Higher education: Employers say degree no longer means “job ready”

My generation was taught a college education did not guarantee a job long before we were even handed our high school diplomas. But according to this Jan. 26 article by The Washington Post, there may be more to this dilemma than the availability of entry-level job openings.

The story highlighted recent findings which suggest college seniors increasingly lack critical problem solving, decision making and prioritization skills necessary to thrive in the workplace.

A similar report cited featured significant disparities between college seniors’ self-evaluations of applicable skills such as oral communication and critical thinking and potential employers’ evaluations of these soon-to-be-graduates and their skill sets.

The article consulted higher-ups in companies like Xerox and Enterprise Rent-A-Car who say the best entry-level hires are those with the ability to learn and make decisions, qualities which lower numbers of college graduates seem to possess.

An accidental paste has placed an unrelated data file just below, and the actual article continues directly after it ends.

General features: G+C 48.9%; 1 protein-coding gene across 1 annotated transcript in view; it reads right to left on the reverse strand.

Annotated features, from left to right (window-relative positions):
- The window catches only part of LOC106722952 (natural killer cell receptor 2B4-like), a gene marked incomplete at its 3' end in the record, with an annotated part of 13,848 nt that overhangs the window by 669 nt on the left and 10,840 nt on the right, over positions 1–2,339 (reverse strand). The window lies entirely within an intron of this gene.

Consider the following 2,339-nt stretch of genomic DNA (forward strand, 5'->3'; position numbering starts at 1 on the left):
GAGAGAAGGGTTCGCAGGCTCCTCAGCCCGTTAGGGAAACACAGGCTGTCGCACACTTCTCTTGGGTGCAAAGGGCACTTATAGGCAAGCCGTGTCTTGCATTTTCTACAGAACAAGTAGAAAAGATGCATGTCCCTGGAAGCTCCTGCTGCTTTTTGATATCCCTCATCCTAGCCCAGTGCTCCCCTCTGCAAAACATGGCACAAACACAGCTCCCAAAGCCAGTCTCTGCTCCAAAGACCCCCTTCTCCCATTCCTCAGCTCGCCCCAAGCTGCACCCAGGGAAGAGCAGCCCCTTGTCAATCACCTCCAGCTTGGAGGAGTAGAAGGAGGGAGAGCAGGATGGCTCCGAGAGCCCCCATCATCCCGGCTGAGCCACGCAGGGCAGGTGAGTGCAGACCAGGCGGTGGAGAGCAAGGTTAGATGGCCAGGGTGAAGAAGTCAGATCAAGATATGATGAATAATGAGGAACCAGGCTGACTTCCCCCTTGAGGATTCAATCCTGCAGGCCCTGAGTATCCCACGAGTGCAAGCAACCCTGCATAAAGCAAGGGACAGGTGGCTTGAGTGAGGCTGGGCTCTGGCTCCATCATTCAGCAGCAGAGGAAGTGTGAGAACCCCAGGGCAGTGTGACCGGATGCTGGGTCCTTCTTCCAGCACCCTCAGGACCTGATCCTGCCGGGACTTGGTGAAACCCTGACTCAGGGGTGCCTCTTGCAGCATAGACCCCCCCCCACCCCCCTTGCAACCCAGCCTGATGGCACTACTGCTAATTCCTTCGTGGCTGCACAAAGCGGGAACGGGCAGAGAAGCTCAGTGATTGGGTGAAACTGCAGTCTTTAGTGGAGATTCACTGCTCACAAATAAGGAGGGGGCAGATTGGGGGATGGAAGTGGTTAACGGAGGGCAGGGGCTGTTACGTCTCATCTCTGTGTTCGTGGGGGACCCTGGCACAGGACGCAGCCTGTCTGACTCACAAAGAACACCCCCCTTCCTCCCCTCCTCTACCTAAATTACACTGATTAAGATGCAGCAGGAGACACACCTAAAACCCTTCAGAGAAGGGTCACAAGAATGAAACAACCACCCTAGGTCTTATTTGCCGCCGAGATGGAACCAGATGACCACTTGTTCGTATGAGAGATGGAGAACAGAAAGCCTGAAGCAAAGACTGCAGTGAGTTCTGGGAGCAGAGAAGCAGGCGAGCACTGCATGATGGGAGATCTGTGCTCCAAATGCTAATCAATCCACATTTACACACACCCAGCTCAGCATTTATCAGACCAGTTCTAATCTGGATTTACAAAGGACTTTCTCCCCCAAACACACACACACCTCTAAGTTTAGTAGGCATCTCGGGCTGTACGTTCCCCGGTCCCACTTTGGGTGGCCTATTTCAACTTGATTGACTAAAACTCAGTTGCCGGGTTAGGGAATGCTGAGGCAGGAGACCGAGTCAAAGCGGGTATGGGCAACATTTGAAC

This is attributed to how this generation of college graduates have been “syllabused” through school and place too much weight in selecting a “practical” field of study like business. It notes employers are looking for a combination of broad academic and practical experience and encourages undergraduate students to work hard inside the classroom but to also reach beyond to outside activities.

This Enterprise commercial incorporated in the piece features former college athletes to promote the high volume of college graduates the company hires – an example of the “mix” or “combination” of experience these companies are looking for.

 

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